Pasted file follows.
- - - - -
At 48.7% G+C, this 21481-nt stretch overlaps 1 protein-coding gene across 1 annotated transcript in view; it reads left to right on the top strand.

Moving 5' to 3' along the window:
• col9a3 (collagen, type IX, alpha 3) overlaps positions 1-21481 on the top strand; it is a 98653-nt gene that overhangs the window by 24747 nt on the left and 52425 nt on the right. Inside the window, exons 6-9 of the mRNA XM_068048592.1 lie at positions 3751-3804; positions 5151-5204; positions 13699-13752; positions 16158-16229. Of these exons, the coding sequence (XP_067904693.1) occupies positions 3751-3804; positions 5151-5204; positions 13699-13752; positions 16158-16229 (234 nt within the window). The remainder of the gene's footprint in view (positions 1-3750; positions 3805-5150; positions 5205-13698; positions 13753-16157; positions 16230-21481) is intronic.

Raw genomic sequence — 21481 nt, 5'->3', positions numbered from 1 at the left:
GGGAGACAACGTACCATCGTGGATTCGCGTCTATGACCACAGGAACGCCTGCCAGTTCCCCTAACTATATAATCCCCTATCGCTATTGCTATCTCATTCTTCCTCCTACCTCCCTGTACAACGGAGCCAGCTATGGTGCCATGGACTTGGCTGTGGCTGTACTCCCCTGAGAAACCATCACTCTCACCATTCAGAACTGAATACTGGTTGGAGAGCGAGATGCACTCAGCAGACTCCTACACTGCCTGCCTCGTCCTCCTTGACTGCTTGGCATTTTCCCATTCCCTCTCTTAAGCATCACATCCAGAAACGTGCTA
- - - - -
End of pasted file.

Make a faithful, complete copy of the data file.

At 48.7% G+C, this 21481-nt stretch overlaps 1 protein-coding gene across 1 annotated transcript in view; it reads left to right on the top strand.

Moving 5' to 3' along the window:
• col9a3 (collagen, type IX, alpha 3) overlaps positions 1-21481 on the top strand; it is a 98653-nt gene that overhangs the window by 24747 nt on the left and 52425 nt on the right. Inside the window, exons 6-9 of the mRNA XM_068048592.1 lie at positions 3751-3804; positions 5151-5204; positions 13699-13752; positions 16158-16229. Of these exons, the coding sequence (XP_067904693.1) occupies positions 3751-3804; positions 5151-5204; positions 13699-13752; positions 16158-16229 (234 nt within the window). The remainder of the gene's footprint in view (positions 1-3750; positions 3805-5150; positions 5205-13698; positions 13753-16157; positions 16230-21481) is intronic.

Raw genomic sequence — 21481 nt, 5'->3', positions numbered from 1 at the left:
GGGAGACAACGTACCATCGTGGATTCGCGTCTATGACCACAGGAACGCCTGCCAGTTCCCCTAACTATATAATCCCCTATCGCTATTGCTATCTCATTCTTCCTCCTACCTCCCTGTACAACGGAGCCAGCTATGGTGCCATGGACTTGGCTGTGGCTGTACTCCCCTGAGAAACCATCACTCTCACCATTCAGAACTGAATACTGGTTGGAGAGCGAGATGCACTCAGCAGACTCCTACACTGCCTGCCTCGTCCTCCTTGACTGCTTGGCATTTTCCCATTCCCTCTCTTAAGCATCACATCCAGAAACGTGCTA